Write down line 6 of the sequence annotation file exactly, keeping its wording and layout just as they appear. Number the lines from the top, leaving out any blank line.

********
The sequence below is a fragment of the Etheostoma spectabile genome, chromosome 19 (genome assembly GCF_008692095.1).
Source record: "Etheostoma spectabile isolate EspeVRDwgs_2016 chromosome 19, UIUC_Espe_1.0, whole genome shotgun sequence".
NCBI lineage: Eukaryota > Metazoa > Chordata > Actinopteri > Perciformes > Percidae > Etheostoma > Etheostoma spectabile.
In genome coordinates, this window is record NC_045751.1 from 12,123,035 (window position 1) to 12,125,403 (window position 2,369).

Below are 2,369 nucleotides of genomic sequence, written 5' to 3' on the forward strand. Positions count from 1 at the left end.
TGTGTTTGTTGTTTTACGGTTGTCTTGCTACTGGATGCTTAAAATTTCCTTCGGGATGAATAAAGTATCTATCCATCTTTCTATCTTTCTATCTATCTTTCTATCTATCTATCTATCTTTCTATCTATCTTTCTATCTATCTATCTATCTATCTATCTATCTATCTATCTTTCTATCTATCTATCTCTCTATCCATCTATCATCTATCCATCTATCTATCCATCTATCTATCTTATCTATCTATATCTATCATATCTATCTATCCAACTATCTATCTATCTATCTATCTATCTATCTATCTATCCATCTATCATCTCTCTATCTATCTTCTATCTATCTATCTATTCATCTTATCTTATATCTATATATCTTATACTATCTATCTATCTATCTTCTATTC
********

TGTGTTTGTTGTTTTACGGTTGTCTTGCTACTGGATGCTTAAAATTTCCTTCGGGATGAATAAAGTATCTATCCATCTTTCTATCTTTCTATCTATCTTTCTATCTATCTATCTATCTTTCTATCTATCTTTCTATCTATCTATCTATCTATCTATCTATCTATCTATCTTTCTATCTATCTATCTCTCTATCCATCTATCATCTATCCATCTATCTATCCATCTATCTATCTTATCTATCTATATCTATCATATCTATCTATCCAACTATCTATCTATCTATCTATCTATCTATCTATCTATCCATCTATCATCTCTCTATCTATCTTCTATCTATCTATCTATTCATCTTATCTTATATCTATATATCTTATACTATCTATCTATCTATCTTCTATTC